I know that last sentence sounds strange because we’ve heard Whitey was the rat for the FBI. He doesn’t look at it that way. Whitey thinks of himself as some type of facilitator or some other euphemism. Stevie described for Frank Salemme what he and Whitey thought they were doing, “we’re giving them garbage and they’re giving us gold.” All of these guys who have become rats don’t think of themselves that way. It’s always the other guy who became a rat, not them. Martorano says you can’t be a rat if you rat on a rat. Others say you’re not a rat if you don’t rat on your friends. Others like to put it that they were doing something noble. But the bottom line is a person who gives information to the government on others is a rat no matter the reason.
Whitey now looks at Stevie, Martorano, Weeks and the others who are cooperating against him as even worse than a rat because they are committing the ultimate treachery, testifying for the government. He’ll believe that is something that he would never do. In his mind that makes him better than the others. That makes him the stand-up guy.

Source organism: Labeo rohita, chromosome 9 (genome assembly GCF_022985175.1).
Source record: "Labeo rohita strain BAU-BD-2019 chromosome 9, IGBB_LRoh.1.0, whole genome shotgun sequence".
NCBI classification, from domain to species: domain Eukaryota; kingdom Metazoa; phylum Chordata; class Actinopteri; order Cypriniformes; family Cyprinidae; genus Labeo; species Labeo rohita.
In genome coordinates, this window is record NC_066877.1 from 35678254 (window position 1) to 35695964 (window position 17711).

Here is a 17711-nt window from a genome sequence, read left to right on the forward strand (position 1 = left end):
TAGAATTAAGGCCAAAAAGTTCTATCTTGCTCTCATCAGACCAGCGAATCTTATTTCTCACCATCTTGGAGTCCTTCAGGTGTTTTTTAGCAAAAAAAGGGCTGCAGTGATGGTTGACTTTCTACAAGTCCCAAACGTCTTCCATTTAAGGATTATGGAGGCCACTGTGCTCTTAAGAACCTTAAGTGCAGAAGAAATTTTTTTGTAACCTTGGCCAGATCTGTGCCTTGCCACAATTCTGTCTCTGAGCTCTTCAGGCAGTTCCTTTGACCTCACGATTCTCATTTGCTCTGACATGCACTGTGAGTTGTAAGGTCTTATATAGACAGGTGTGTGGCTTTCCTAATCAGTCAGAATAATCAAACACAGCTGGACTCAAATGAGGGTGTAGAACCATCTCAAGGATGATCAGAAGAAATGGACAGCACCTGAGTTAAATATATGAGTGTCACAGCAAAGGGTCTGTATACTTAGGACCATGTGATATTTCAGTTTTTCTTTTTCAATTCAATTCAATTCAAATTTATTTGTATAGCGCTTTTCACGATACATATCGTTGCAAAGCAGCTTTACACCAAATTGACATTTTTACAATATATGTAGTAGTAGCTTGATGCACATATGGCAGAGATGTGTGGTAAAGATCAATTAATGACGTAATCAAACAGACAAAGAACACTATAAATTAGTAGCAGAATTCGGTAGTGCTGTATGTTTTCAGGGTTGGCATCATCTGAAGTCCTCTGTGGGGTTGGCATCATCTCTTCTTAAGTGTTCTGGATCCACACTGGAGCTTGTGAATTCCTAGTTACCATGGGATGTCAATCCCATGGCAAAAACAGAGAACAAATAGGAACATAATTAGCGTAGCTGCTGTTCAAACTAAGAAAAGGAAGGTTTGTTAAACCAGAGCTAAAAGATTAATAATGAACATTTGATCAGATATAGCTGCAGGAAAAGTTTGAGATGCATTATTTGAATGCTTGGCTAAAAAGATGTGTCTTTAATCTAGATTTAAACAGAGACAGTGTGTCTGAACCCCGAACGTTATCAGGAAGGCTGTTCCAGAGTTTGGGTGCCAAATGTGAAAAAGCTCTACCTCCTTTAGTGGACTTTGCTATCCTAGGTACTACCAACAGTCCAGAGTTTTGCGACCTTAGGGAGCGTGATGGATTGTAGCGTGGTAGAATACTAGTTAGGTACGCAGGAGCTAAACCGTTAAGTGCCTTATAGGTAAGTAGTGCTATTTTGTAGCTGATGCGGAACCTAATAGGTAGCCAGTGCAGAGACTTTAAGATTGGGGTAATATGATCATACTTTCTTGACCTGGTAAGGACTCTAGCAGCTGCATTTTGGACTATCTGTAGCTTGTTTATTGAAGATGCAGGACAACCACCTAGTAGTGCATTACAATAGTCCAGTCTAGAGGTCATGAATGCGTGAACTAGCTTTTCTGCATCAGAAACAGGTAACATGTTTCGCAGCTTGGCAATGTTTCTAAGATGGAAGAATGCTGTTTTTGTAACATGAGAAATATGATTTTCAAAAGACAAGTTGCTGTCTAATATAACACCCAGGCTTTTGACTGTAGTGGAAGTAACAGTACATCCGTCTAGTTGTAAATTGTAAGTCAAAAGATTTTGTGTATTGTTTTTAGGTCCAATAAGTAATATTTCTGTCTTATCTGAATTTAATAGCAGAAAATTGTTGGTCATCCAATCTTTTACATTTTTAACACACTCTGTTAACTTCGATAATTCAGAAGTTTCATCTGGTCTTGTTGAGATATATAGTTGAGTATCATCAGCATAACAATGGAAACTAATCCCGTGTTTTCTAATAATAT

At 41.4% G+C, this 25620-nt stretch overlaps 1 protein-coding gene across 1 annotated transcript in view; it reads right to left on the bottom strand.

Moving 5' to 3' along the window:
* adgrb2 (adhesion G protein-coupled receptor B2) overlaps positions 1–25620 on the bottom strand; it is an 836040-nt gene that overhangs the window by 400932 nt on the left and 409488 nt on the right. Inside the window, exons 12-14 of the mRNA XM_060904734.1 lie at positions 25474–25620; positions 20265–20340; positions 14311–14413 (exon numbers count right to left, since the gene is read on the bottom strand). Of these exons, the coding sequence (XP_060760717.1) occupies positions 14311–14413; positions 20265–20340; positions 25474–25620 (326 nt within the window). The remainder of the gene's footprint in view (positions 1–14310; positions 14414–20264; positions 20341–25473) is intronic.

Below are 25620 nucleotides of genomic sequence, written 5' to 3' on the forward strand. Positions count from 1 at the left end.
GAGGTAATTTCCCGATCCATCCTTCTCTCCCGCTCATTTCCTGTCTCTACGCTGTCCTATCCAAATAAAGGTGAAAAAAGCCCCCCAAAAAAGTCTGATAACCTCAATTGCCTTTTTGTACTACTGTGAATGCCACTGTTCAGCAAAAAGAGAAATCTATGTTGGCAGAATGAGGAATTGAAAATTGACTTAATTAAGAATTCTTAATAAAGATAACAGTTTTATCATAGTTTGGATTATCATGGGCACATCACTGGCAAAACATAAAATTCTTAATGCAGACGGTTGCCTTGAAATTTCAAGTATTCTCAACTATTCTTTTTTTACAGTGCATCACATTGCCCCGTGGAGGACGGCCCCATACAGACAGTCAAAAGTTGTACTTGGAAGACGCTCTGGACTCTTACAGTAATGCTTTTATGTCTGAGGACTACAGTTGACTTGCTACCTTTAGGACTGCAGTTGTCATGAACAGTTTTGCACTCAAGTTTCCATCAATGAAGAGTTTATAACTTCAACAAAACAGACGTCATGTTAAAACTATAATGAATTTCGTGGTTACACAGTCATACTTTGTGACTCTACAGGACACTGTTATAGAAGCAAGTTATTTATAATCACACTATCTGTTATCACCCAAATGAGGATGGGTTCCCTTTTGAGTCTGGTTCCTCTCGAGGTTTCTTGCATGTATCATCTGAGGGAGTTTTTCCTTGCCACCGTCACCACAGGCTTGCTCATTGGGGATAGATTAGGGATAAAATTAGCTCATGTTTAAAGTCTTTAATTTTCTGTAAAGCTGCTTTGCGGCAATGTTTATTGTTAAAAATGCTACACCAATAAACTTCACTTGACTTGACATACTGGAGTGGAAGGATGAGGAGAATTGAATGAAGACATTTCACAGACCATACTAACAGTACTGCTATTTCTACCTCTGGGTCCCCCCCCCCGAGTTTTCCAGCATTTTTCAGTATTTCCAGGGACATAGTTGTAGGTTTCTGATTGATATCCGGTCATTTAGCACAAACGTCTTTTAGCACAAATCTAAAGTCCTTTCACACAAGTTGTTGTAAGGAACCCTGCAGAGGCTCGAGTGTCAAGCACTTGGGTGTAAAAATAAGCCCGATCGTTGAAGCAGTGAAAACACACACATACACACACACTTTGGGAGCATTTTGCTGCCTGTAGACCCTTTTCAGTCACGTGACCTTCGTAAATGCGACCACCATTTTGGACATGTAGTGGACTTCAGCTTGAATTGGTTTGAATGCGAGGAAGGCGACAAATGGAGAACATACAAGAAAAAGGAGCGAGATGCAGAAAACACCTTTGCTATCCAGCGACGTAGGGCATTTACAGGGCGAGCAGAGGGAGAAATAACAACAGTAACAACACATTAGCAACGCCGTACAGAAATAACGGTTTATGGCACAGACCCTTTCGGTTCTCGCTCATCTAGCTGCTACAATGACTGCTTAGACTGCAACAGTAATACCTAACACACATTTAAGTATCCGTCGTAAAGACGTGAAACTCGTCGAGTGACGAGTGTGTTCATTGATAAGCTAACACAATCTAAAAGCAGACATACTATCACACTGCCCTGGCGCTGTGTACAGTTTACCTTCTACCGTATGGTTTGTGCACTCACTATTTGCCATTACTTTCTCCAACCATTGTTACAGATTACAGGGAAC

Stand-up guys don’t make deals to squeal or testify. The only stand-up person left from his group is Catherine Greig, who wouldn’t cooperate and was hit with a heavy sentence of eight years in prison. (That begs the question should a judge sentence a person to an extremely heavy prison sentence to try to help the prosecution.) She puts to shame all the tough guys with their guns who couldn’t do the time and ran to the government to cut a deal for themselves, especially Weeks because he’s from Southie.
One of Whitey’s remaining pleasures will be to tell those tough guys, “you couldn’t even do what a woman did.” He can only do this when he has his chance to tell his story.
How can he possibly cut and run? Even if he could get a deal out of Florida, Oklahoma and the feds, would he be the man he thinks himself to be if he stole off the stage of like a sneak thief and left it to guys who couldn’t stand up to tell his story? Whitey to preserve the myth of Whitey has to go to trial.